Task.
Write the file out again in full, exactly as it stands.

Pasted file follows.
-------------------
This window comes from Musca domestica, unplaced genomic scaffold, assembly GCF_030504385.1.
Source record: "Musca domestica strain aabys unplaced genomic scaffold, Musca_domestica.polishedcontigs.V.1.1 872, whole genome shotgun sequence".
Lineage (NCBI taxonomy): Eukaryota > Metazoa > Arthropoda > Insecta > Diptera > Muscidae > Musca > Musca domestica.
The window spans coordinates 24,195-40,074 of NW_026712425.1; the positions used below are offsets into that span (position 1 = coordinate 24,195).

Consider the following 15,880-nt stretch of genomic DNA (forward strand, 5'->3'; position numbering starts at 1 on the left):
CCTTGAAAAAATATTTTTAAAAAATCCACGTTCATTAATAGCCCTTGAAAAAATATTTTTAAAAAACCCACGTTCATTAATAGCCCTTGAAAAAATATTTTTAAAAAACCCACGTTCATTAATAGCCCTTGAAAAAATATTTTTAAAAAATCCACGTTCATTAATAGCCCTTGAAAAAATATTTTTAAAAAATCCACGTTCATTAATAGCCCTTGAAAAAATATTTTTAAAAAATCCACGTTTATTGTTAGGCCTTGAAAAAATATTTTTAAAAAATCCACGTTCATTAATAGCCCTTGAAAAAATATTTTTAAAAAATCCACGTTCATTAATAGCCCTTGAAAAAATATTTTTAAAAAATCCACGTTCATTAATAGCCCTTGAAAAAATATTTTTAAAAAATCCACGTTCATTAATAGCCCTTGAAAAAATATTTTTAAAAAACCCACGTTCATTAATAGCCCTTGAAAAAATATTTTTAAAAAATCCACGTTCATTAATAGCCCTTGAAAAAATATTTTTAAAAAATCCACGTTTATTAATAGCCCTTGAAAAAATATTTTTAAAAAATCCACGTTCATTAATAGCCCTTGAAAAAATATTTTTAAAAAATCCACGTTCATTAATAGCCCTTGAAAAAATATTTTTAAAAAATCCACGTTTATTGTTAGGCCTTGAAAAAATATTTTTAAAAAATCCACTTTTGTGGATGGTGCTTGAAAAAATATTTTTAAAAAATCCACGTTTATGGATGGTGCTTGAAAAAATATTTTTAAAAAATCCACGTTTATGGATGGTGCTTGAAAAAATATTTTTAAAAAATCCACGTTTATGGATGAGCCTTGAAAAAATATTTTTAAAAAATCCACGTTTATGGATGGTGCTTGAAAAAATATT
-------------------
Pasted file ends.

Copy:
This window comes from Musca domestica, unplaced genomic scaffold, assembly GCF_030504385.1.
Source record: "Musca domestica strain aabys unplaced genomic scaffold, Musca_domestica.polishedcontigs.V.1.1 872, whole genome shotgun sequence".
Lineage (NCBI taxonomy): Eukaryota > Metazoa > Arthropoda > Insecta > Diptera > Muscidae > Musca > Musca domestica.
The window spans coordinates 24,195-40,074 of NW_026712425.1; the positions used below are offsets into that span (position 1 = coordinate 24,195).

Consider the following 15,880-nt stretch of genomic DNA (forward strand, 5'->3'; position numbering starts at 1 on the left):
CCTTGAAAAAATATTTTTAAAAAATCCACGTTCATTAATAGCCCTTGAAAAAATATTTTTAAAAAACCCACGTTCATTAATAGCCCTTGAAAAAATATTTTTAAAAAACCCACGTTCATTAATAGCCCTTGAAAAAATATTTTTAAAAAATCCACGTTCATTAATAGCCCTTGAAAAAATATTTTTAAAAAATCCACGTTCATTAATAGCCCTTGAAAAAATATTTTTAAAAAATCCACGTTTATTGTTAGGCCTTGAAAAAATATTTTTAAAAAATCCACGTTCATTAATAGCCCTTGAAAAAATATTTTTAAAAAATCCACGTTCATTAATAGCCCTTGAAAAAATATTTTTAAAAAATCCACGTTCATTAATAGCCCTTGAAAAAATATTTTTAAAAAATCCACGTTCATTAATAGCCCTTGAAAAAATATTTTTAAAAAACCCACGTTCATTAATAGCCCTTGAAAAAATATTTTTAAAAAATCCACGTTCATTAATAGCCCTTGAAAAAATATTTTTAAAAAATCCACGTTTATTAATAGCCCTTGAAAAAATATTTTTAAAAAATCCACGTTCATTAATAGCCCTTGAAAAAATATTTTTAAAAAATCCACGTTCATTAATAGCCCTTGAAAAAATATTTTTAAAAAATCCACGTTTATTGTTAGGCCTTGAAAAAATATTTTTAAAAAATCCACTTTTGTGGATGGTGCTTGAAAAAATATTTTTAAAAAATCCACGTTTATGGATGGTGCTTGAAAAAATATTTTTAAAAAATCCACGTTTATGGATGGTGCTTGAAAAAATATTTTTAAAAAATCCACGTTTATGGATGAGCCTTGAAAAAATATTTTTAAAAAATCCACGTTTATGGATGGTGCTTGAAAAAATATT